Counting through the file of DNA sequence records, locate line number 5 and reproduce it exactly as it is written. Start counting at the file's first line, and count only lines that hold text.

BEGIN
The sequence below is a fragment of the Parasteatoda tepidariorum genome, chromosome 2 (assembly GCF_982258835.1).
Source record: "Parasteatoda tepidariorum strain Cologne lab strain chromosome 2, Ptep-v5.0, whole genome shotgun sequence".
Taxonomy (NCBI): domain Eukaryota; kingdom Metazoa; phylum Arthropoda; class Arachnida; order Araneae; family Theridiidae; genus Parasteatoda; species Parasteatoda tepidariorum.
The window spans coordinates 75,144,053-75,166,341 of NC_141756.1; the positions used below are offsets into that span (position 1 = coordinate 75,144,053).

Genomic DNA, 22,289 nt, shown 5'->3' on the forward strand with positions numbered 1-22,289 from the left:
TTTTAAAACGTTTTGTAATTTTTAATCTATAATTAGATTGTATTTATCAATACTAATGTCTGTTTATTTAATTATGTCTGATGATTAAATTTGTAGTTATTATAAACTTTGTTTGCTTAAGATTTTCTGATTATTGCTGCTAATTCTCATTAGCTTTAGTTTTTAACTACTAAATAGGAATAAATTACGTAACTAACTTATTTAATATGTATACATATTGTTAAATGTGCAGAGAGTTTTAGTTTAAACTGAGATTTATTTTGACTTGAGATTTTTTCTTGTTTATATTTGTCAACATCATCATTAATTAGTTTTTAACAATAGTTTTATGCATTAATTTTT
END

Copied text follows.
Genomic DNA, 22,289 nt, shown 5'->3' on the forward strand with positions numbered 1-22,289 from the left: